Give Us This Day Our Epiousiosian Bread
Diarmard McCulloch, in his book Christianity (@89), argues that the Lord’s Prayer is actually an invocation of the imminence of God’s Kingdom on earth, based on an ancient Greek word epiousios:
Jesus’s preoccupation with the imminent kingdom is clear … also in “The Lord’s Prayer” which he taught his followers and which is embedded in different versions in both versions of the Sermon anthology. The prayer moves straight from addressing the Father in Heaven to the plea “Thy kingdom come”. It is also shown to belong to the earliest strata of the Gospel material even in its Greek form, because one of its petitions includes an adjective whose meaning has baffled Christians ever since: ‘epiousios’, a very rare word indeed in Greek. The puzzling character of the word is not apparent in its common English translation, which suggests a very ordinary request, ‘Give us this day our daily bread’. Yet epiousios does not mean ‘daily’, but something like ‘of extra substance’, or at a stretch ‘for the morrow’. The first Roman Catholic attempt to translate ‘The Lord’s Prayer’ into English from the Latin Vulgate in the late sixteenth century courageously recognized this problem, but also sidestepped it simply by borrowing a Latin word as “supersubstantial”; not surprisingly, ‘give us this day our supersubstantial bread’ never caught on as a popular phrase in the prayer. If we can assign any meaning to epiousios, it may point to the new time of the coming kingdom: there must be a new provision when God’s people are hungry in this new time – yet the provision for the morrow must come now, because the kingdom is about to arrive.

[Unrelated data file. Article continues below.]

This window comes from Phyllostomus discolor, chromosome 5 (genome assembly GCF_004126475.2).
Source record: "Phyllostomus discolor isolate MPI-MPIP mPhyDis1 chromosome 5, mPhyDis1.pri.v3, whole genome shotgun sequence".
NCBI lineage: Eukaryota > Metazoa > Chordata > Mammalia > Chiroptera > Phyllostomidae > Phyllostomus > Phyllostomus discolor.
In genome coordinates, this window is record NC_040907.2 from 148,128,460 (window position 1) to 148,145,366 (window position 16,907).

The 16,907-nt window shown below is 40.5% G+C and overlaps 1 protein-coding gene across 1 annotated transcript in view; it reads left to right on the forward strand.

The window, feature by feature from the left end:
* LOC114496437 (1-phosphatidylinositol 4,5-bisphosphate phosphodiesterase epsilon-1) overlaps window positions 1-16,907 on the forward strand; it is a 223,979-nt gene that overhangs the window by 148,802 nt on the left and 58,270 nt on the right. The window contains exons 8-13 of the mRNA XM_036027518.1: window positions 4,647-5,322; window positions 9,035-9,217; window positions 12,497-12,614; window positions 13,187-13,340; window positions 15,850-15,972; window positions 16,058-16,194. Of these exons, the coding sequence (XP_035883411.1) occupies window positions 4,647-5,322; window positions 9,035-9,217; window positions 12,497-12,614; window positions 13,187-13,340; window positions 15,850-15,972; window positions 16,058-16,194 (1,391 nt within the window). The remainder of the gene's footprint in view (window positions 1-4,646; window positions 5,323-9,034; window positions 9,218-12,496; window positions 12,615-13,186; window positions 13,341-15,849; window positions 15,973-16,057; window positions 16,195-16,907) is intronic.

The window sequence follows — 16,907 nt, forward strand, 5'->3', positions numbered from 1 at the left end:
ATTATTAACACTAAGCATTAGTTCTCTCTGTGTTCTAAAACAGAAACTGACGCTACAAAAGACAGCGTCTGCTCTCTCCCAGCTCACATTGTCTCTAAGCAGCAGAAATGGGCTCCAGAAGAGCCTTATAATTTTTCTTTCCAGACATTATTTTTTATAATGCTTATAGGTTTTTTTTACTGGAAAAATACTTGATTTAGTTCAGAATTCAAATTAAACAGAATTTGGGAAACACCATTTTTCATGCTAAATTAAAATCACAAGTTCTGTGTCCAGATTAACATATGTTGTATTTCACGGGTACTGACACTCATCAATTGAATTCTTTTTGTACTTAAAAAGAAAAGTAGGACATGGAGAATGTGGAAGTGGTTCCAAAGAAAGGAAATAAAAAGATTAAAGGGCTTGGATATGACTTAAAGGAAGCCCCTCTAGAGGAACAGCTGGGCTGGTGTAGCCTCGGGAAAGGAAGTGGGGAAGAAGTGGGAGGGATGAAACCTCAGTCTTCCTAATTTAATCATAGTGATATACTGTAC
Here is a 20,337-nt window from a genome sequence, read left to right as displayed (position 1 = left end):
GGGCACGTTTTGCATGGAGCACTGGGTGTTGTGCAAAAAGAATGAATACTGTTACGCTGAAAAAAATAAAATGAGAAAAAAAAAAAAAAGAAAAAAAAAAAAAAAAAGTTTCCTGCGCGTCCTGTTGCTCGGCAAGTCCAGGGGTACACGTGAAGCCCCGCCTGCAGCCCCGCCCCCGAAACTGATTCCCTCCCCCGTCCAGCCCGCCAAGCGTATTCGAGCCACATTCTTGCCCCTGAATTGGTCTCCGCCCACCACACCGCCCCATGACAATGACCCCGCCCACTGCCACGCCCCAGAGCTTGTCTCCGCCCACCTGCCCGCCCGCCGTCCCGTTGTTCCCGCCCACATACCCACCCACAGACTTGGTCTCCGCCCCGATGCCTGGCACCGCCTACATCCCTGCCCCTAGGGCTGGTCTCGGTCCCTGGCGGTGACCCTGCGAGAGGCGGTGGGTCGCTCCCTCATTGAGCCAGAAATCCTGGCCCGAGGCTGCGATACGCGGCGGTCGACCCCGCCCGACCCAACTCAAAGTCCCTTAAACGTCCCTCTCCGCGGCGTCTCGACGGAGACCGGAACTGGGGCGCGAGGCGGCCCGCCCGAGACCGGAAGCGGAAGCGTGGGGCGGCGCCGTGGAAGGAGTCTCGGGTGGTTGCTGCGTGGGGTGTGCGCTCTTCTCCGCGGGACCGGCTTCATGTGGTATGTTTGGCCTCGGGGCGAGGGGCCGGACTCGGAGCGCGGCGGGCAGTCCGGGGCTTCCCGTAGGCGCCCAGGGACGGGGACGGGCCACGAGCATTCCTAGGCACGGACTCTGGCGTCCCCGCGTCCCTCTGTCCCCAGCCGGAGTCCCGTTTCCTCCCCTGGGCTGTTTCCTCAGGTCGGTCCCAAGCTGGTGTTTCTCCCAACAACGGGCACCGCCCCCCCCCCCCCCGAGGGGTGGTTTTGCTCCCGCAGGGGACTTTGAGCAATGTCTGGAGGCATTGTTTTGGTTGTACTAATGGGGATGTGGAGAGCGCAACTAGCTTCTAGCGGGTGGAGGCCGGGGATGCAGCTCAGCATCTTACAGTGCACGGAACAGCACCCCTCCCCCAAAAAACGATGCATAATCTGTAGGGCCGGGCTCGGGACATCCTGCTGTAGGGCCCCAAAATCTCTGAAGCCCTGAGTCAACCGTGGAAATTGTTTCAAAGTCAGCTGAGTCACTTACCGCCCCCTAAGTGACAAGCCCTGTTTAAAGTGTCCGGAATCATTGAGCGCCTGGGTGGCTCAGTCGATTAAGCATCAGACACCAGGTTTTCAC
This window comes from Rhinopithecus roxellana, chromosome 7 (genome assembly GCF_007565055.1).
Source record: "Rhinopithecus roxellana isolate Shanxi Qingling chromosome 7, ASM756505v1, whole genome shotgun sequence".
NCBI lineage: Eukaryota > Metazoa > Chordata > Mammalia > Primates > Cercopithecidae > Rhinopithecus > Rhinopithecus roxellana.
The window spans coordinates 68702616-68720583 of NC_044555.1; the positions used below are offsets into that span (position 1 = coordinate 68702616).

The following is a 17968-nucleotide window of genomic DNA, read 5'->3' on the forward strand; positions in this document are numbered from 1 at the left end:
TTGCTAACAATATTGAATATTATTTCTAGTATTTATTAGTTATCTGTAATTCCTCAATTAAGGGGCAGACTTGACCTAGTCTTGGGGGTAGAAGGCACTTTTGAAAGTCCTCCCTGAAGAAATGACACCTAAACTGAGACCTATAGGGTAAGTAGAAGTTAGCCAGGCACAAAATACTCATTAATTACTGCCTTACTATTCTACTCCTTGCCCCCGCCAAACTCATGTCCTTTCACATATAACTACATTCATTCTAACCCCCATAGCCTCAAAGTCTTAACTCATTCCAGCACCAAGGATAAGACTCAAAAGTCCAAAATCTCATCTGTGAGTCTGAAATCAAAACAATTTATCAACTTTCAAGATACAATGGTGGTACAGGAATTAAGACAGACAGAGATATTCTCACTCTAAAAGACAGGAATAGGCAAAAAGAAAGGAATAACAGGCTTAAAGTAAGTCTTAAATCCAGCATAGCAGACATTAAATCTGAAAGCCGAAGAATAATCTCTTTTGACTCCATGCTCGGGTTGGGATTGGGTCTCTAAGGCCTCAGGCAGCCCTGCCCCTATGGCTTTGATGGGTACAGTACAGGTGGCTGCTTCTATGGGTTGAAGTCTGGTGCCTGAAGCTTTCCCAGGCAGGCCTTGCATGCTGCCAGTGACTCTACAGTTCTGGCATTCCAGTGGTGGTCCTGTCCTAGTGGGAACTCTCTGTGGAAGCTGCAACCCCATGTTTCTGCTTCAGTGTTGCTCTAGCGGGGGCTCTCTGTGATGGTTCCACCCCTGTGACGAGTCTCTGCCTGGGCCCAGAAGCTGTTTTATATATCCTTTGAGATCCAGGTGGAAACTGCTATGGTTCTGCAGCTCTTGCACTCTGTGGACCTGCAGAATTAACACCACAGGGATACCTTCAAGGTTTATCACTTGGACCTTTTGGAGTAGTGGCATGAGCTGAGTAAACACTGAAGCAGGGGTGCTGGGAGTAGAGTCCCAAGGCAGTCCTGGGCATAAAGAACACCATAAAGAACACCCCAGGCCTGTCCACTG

(emphasis in original)
I have a lot of trouble parsing the last few lines from “If we can assign any meaning…” [suggestions?] but the way I read it is: this part of the prayer could be paraphrased:
“Give us tomorrow’s bread today”
[since we’re hungry now and tomorrow, once thy kingdom comes, we won’t need bread anymore]